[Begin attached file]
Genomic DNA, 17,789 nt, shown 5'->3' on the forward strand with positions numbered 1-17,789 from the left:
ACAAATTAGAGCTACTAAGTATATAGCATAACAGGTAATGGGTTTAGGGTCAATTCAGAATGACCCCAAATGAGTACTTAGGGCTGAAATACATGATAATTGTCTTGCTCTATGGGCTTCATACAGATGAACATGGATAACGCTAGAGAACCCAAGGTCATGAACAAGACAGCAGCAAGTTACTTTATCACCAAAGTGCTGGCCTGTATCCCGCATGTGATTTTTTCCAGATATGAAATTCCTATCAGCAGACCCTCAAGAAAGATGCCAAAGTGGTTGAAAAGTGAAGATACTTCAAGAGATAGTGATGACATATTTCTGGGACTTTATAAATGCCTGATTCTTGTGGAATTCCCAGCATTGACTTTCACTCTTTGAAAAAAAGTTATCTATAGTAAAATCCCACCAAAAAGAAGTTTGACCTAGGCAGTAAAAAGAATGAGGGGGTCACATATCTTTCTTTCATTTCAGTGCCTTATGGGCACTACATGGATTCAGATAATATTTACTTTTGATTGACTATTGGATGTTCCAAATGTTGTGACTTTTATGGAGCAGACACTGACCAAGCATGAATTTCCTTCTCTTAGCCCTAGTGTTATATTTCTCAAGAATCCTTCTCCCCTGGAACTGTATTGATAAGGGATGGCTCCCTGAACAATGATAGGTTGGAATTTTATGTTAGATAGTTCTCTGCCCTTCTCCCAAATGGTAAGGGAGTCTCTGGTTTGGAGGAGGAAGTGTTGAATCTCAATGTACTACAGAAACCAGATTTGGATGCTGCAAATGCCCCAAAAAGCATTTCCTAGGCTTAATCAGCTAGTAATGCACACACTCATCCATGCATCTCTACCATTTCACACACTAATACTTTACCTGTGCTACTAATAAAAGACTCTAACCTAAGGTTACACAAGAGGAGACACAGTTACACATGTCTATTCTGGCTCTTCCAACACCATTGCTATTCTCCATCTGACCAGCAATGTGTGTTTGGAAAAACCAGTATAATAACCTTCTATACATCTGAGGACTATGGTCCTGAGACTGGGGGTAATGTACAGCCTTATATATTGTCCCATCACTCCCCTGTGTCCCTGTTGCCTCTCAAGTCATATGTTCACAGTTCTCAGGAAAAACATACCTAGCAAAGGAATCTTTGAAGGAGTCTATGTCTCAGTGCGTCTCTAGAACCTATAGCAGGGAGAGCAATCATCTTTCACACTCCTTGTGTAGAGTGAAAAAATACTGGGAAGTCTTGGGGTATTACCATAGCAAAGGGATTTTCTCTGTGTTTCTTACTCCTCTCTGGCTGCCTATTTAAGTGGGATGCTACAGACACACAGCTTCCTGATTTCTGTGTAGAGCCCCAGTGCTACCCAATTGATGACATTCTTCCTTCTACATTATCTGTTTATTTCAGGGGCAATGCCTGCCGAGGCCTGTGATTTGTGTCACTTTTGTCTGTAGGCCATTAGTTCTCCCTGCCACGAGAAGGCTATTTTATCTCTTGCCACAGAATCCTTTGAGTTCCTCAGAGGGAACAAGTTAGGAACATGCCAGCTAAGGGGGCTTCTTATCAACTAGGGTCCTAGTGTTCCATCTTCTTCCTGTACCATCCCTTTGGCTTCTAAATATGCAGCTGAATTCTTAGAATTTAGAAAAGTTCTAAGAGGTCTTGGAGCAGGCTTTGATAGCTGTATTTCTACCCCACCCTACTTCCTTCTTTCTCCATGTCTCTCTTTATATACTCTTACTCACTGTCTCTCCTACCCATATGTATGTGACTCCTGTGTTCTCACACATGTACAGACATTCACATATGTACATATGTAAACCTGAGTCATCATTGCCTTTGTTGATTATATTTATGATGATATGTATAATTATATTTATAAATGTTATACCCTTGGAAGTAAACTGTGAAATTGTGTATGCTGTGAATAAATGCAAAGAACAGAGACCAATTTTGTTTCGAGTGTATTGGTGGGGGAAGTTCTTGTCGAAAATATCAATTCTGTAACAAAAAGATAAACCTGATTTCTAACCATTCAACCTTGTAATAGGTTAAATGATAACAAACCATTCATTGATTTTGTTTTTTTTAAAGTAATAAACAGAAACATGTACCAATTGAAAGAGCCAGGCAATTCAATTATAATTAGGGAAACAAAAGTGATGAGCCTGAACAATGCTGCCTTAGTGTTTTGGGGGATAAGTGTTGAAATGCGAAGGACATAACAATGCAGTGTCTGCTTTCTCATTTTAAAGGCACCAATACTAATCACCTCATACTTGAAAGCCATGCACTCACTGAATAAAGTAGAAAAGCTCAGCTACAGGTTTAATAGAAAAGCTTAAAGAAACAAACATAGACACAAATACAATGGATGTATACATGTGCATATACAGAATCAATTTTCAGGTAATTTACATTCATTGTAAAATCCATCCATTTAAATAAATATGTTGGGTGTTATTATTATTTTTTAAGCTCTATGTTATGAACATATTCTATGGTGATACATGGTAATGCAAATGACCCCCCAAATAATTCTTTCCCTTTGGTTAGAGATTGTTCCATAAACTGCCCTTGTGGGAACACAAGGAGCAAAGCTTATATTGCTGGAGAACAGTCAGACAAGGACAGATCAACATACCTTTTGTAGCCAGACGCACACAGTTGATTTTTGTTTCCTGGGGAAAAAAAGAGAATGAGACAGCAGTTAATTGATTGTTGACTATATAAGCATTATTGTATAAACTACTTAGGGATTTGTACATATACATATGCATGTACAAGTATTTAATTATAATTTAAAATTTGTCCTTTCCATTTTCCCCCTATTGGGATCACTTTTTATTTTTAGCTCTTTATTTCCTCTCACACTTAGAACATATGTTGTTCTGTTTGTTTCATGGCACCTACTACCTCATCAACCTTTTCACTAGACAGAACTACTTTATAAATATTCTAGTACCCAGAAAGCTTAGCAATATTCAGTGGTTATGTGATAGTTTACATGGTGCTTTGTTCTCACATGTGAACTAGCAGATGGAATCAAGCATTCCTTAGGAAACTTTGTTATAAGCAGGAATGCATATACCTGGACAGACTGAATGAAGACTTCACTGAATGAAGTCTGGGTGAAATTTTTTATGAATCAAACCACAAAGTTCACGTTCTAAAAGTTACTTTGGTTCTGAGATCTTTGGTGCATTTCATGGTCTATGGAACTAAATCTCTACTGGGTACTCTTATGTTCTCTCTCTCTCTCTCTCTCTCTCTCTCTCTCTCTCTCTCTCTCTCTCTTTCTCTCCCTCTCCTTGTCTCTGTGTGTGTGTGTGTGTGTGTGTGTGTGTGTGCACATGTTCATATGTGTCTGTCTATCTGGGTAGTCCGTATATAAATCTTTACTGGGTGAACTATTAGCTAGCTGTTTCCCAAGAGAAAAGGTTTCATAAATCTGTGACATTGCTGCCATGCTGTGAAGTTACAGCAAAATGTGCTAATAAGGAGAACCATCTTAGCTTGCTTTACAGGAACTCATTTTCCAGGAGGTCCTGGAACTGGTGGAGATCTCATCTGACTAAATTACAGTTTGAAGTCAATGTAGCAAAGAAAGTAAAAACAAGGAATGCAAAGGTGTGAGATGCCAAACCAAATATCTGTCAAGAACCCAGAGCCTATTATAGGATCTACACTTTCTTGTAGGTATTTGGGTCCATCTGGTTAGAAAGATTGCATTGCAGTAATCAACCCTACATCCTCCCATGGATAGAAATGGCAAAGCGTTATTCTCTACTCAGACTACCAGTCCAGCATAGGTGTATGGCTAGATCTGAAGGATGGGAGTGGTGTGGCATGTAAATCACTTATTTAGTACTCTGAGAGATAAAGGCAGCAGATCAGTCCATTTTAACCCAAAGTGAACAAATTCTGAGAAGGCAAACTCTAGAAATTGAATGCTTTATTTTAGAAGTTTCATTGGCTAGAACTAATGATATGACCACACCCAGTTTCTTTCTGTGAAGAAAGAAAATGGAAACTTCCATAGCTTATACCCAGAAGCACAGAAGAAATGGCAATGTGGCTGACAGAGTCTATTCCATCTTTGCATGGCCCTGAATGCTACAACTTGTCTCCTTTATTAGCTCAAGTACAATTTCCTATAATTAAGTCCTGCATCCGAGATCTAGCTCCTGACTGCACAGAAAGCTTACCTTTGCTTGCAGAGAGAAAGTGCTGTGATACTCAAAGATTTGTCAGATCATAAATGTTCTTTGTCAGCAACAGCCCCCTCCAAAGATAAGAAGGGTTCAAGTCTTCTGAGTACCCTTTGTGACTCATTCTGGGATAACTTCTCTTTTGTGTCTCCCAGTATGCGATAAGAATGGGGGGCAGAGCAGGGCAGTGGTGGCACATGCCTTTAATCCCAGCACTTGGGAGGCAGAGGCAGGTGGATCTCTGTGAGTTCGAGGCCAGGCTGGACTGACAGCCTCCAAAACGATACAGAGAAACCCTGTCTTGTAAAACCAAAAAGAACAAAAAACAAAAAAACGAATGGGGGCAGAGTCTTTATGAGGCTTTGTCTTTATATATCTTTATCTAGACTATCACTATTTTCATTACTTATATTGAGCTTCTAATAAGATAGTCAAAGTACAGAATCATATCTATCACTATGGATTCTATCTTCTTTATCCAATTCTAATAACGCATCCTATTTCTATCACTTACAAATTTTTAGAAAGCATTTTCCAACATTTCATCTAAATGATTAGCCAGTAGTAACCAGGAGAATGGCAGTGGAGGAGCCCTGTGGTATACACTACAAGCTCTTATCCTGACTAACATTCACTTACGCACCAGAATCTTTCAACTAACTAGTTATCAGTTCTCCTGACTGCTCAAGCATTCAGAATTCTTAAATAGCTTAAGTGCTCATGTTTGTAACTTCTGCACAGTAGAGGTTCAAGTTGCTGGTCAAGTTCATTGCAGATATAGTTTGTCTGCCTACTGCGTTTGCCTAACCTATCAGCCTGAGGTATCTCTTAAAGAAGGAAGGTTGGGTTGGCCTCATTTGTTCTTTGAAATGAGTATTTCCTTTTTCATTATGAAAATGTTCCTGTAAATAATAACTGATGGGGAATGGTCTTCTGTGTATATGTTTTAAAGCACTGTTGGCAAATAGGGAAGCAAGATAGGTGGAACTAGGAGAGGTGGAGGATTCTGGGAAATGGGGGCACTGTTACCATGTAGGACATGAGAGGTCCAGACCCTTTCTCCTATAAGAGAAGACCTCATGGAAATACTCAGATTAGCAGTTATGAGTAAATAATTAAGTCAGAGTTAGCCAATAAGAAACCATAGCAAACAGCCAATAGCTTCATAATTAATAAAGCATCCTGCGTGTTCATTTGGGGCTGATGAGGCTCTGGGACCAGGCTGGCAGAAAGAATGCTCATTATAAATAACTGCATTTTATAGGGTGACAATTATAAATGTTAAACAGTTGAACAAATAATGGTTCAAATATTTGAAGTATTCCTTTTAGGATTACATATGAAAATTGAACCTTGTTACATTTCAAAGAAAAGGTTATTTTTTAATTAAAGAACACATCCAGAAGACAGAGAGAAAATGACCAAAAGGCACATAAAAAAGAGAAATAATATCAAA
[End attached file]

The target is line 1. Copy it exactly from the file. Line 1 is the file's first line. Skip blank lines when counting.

Genomic DNA, 17,789 nt, shown 5'->3' on the forward strand with positions numbered 1-17,789 from the left: